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482 (TSS) visa tax rates

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Hi

 

I've spent the first half of the year on a working holiday visa (417) and the 2nd half on a 482 (TSS) visa. I've just lodged my tax return and I've been considered as a foreign resident for tax purposes and had to pay 32.5% on my whole income for the year. This is dispite working for half the year on the 15% 'backpacker' tax and being told I should be considered as an australian resident for tax purposes. Does anyone know if the 482 visa is considered a resident for tax purposes? 

 

Cheers

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Taxicorn

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@sebhind 

Generally speaking, there are two categories a 482 visa holder may fit into: Australian residents for tax purposes or temporary residents. There are four tests to determine whether an individual is an Australian tax resident as shown below:

  1. The resides test: if you reside in Australia according to the ordinary meaning of ‘reside’, that is ‘to dwell permanently or for a considerable time, to have a settled or usual abode, and to live in a particular place’. Affecting factors include physical presence, intention and purpose, family and employment ties, maintenance and location of assets, social and living arrangements.
  2. The domicile test: a place you consider to be your permanent home. This could be by origin (where you were born) or by choice.
  3. The 183-day test: when over half of the year is spent in Australia.
  4.  The commonwealth superannuation fund test.
  5. Other tests to determine residency.

Satisfaction to any of the tests above automatically makes one an Australia tax resident, and thus should abide by the Australian taxation law for the income they’ve earned, whether here in Australia or not. Australian residents are taxed on worldwide income. Hence on a 482 Visa tax return, as a resident if you did earn any foreign income, you would need to declare and pay tax on this income too. However, the tax you paid overseas could be offset against your tax payable in Australia if there is a Dual tax agreement with the country from where you earned the income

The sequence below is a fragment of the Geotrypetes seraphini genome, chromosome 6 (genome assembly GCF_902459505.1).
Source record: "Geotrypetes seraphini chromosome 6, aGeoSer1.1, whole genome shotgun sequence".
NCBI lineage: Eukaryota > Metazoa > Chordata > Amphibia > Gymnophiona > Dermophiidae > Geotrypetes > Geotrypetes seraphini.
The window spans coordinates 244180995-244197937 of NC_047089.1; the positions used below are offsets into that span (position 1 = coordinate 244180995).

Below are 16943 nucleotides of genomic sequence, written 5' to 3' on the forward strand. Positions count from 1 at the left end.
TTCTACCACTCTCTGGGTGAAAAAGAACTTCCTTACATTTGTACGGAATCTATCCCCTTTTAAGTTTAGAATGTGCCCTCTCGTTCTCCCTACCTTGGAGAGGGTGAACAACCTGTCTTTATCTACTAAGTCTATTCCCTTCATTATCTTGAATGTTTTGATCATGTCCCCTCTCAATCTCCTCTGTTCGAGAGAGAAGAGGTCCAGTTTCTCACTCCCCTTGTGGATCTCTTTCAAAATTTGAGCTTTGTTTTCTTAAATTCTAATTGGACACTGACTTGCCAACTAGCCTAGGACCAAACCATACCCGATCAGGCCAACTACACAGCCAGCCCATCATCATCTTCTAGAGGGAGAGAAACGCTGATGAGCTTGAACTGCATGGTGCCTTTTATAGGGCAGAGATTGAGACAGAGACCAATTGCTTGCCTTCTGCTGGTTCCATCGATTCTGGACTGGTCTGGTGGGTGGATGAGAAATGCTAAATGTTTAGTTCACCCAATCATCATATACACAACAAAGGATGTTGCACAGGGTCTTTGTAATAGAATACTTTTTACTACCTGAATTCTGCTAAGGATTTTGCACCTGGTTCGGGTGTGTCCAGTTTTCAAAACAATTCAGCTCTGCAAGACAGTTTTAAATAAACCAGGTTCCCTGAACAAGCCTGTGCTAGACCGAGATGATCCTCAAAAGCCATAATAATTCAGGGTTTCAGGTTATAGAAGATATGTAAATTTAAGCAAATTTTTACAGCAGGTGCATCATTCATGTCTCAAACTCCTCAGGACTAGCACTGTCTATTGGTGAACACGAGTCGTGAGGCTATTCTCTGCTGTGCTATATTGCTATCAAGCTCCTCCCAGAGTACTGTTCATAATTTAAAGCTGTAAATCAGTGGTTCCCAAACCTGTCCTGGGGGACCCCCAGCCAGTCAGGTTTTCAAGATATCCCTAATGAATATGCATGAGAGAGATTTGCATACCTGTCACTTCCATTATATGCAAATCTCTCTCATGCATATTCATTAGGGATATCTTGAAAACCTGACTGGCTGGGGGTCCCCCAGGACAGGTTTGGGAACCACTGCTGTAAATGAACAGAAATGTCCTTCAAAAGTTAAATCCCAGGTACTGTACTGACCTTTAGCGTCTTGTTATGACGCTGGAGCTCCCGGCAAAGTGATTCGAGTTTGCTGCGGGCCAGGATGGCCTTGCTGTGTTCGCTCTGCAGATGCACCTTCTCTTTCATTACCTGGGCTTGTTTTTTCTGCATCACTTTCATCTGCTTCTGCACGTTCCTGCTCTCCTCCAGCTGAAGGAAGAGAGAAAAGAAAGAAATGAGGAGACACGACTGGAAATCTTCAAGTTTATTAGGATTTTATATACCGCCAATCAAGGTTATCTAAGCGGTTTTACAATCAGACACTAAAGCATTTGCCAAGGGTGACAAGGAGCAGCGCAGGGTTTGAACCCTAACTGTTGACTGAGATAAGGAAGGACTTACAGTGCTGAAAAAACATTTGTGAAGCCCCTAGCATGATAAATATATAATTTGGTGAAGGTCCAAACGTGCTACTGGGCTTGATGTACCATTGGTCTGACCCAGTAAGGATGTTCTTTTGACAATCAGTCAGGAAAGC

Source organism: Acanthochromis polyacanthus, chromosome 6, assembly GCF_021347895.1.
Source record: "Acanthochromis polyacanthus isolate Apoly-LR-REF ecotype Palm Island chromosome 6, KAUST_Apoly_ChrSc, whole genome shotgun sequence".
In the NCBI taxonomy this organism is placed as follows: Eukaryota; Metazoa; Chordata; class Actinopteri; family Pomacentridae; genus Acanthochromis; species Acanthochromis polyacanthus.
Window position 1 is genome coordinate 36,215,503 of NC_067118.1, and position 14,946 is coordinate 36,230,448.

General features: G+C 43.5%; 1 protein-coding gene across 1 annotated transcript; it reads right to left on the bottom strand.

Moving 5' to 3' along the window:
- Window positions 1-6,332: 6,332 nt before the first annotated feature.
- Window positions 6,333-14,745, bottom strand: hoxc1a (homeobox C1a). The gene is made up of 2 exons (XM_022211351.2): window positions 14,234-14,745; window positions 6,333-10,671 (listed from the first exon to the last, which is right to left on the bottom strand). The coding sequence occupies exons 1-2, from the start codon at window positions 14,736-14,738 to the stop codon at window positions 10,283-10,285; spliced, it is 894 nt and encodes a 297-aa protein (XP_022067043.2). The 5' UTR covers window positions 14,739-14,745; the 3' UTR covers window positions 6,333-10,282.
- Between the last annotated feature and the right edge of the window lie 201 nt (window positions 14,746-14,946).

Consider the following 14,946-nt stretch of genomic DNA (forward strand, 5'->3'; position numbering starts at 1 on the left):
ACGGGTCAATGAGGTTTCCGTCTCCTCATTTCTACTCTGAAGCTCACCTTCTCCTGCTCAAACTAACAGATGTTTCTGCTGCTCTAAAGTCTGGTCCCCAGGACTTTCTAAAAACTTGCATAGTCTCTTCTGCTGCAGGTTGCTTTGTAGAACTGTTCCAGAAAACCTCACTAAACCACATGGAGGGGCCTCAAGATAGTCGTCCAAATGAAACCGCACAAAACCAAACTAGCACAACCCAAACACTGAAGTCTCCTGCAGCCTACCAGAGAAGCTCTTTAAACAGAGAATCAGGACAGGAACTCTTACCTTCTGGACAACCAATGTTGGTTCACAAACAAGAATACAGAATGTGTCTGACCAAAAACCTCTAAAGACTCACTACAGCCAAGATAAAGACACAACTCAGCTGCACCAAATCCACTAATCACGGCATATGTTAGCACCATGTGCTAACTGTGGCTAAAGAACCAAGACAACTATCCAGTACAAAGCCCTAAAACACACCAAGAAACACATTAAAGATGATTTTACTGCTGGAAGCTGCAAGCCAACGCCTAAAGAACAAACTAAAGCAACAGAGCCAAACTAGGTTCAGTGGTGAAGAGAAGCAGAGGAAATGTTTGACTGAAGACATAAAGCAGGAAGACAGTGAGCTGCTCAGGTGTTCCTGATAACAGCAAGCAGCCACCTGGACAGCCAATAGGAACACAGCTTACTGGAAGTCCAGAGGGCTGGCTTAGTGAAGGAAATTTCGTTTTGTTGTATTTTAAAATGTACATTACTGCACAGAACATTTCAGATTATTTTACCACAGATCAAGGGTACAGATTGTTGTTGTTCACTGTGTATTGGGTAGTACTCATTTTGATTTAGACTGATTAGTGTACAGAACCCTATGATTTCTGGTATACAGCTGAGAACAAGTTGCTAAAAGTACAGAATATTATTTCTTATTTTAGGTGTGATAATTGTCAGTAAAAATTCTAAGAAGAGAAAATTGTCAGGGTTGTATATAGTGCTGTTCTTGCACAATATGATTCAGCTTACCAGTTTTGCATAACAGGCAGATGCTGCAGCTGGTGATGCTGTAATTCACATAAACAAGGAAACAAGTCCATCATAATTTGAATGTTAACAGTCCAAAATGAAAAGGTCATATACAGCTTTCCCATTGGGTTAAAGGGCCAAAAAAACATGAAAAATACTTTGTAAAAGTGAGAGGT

1 REPLY 1

Most helpful response

Taxicorn

Replies 0

@sebhind 

Generally speaking, there are two categories a 482 visa holder may fit into: Australian residents for tax purposes or temporary residents. There are four tests to determine whether an individual is an Australian tax resident as shown below:

  1. The resides test: if you reside in Australia according to the ordinary meaning of ‘reside’, that is ‘to dwell permanently or for a considerable time, to have a settled or usual abode, and to live in a particular place’. Affecting factors include physical presence, intention and purpose, family and employment ties, maintenance and location of assets, social and living arrangements.
  2. The domicile test: a place you consider to be your permanent home. This could be by origin (where you were born) or by choice.
  3. The 183-day test: when over half of the year is spent in Australia.
  4.  The commonwealth superannuation fund test.
  5. Other tests to determine residency.

Satisfaction to any of the tests above automatically makes one an Australia tax resident, and thus should abide by the Australian taxation law for the income they’ve earned, whether here in Australia or not. Australian residents are taxed on worldwide income. Hence on a 482 Visa tax return, as a resident if you did earn any foreign income, you would need to declare and pay tax on this income too. However, the tax you paid overseas could be offset against your tax payable in Australia if there is a Dual tax agreement with the country from where you earned the income